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I am currently working on a project that include the use of SQLServer. I would like to know what strategy I should use when I install the software to build the database? I need to set up the tables, the stored procedures and the users.

Does my software need to make a check on start up to see if the database exist and then if it doesn't, create it up? Is there any way that I could automate this when I install SQLServer?

Thank you.

EDIT Ok right now I have plenty of nice solution, but I am really looking for a solution (free or open source would be awesome) that would allow me to deploy a new application that needs SQLServer to be freshly installed and setuped to the needs of the software.

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I should precise that this is for deployment and after it as been installed, I wouldn't have to do this again, but it should do this every time the software is installed for the first time ever. –  Drahakar Feb 20 '10 at 21:18
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6 Answers

up vote 1 down vote accepted

You could use migration framework like Migrator.Net, then you could run the migrations every time your application starts. The good thing about this approach is that you can update your database when you release a new version of your software.

Go take a look at their Getting started page. This might clear up the concept.

I have succesfully used this approach to solve the problem you are confronted with.

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That's a nice thing to have and I'm glad to know that such a tool exist but it doesn't seem to support first time database installation :S –  Drahakar Feb 20 '10 at 19:38
    
Well, you have to create the code that checks if the DB exists on the server, and create the blank database. After that you just roll your migrations onto the blank database. So in Pseudo code: if(!DB.Exists) DB.Create(); Migrations.Apply(); I hope this helps. –  Michael Wulff Nielsen Feb 21 '10 at 8:36
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RedGate software offers SQL Packager which gives you option to produce a script/.exe to deploy whole db including everything (stored procedures, tables etc) from one single .exe. If you can afford it and want to have easy way to do it (without having to do it yourself) it's the way to go ;-)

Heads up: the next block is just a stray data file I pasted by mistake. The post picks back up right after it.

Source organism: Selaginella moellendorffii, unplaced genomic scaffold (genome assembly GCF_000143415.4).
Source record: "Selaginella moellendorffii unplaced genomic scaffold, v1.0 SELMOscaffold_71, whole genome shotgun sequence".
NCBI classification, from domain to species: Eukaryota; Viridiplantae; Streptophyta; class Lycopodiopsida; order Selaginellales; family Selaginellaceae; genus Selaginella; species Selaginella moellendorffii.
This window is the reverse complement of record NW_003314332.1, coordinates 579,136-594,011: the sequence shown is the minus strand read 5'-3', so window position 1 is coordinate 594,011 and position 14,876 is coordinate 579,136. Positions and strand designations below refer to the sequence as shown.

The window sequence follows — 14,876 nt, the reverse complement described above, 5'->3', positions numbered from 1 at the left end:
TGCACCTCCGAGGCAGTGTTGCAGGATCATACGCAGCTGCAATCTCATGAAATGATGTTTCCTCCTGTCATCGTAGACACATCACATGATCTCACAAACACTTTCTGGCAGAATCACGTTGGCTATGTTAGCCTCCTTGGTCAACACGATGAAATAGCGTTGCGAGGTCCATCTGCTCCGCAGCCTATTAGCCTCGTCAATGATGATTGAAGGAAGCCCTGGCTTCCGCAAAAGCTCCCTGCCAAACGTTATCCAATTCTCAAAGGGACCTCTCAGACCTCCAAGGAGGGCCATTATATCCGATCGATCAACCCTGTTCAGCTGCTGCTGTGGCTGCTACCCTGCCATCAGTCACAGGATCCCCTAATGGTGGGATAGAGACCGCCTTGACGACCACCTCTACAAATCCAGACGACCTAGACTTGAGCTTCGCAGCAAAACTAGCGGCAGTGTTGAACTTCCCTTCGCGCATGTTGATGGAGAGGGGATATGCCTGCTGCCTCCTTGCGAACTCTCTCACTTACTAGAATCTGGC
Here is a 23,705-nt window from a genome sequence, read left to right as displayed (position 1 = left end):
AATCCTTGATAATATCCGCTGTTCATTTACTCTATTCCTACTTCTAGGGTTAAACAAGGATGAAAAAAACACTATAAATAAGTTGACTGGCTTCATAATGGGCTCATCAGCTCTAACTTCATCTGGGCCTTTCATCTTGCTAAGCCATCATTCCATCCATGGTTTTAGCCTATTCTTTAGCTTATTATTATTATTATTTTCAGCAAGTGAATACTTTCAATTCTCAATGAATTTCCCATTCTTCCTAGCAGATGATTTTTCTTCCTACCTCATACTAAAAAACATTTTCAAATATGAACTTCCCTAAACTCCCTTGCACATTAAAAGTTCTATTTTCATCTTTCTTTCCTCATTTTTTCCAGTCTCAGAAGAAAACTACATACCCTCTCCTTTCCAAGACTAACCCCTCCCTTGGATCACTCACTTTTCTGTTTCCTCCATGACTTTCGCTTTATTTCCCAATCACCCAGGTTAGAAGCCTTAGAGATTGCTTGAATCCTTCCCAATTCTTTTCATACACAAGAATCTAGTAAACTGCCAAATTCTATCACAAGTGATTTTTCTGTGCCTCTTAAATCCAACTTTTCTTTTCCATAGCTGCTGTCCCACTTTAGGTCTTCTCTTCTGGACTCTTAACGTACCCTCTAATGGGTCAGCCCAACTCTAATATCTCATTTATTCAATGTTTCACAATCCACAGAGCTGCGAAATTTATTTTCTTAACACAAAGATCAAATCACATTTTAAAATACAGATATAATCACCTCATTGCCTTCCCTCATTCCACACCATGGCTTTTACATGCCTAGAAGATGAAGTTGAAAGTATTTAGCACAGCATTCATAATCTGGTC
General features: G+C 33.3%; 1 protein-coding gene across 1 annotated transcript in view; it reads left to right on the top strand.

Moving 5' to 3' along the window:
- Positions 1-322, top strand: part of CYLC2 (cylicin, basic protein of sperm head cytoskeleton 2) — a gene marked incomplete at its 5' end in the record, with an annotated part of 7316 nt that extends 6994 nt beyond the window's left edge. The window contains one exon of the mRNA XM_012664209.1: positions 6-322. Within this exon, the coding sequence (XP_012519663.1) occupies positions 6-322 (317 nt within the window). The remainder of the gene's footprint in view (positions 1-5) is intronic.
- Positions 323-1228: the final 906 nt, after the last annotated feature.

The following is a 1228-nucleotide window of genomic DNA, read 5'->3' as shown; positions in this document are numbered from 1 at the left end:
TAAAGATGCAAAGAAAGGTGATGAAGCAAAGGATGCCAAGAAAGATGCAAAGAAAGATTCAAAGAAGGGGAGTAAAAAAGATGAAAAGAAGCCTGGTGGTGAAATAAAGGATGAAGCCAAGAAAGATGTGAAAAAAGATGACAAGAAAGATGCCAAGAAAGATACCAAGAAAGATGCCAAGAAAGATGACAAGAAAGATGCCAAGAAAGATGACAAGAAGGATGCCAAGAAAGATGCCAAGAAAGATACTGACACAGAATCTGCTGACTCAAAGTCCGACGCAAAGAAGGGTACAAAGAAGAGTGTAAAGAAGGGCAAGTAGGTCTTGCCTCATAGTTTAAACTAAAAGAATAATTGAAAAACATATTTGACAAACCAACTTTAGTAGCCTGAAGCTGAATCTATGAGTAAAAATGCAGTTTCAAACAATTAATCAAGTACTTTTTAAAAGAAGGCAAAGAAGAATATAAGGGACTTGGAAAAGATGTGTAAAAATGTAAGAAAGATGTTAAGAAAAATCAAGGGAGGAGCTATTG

• Easy roll-out of database updates across your client base
  • Script and compress your schema and data accurately and quickly
  • Package any pre-existing SQL script as a .exe, or launch as a C# project
  • Simplify deployments and updates for SQL Server 2000, 2005 and 2008
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You do all of that with the SQL scripts. And then your installation program runs them against the customer's SQL Server.

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You can write a T-SQL script that only creates objects when they do not exist. For a database:

if db_id('dbname') is null
    create database dbname

For a stored procedure (see MSDN for a list of object types):

if object_id('spname', 'P') is null
    exec ('create procedure dbo.spname as select 1')
go
alter procedure dbo.spname
as
<procedure definition>

The good thing about such scripts is that running them multiple times doesn't create a problem- all the objects will already exist, so the script won't do anything a second time.

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So you are saying that I should check if the database exist, and if it doesn't, run a script is that it? –  Drahakar Feb 20 '10 at 21:19
    
Creating a database does require DBO rights, so you'd only do that in an installer. Within the installer the script can run even for successive installations. It won't do anything for objects that already exist. –  Andomar Feb 20 '10 at 22:33
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Setting up the server is pretty straight forward if you're using MS SQL Server. As for creating the database and tables, you generally only do this once. The whole point of a database is that the data is persistent, so if there's a chance that the database won't exist you've either got a) major stability problems, or b) no need for an actual database.

Designing the database, tables, and procedures is an entire component of the software development process. When I do this I usually keep all of my creation scripts in source control. After creation you will write the program in such a way that it assumes the database already exists - checking for connectivity is one thing, but the program should never think that there is no database at all.

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The point is specially to be able to set this up for the first time but automatically. Are you saying that I should provide a tool for the "first time user" to create the database first? –  Drahakar Feb 20 '10 at 21:17
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you can make a script from all of objects that exist in your db. after that you can run this script from your code.

when you create your db script with script wizard in sql server, in "choose script options" section, set "Include If Not Exist" to yes. with this work done only if db not exists.

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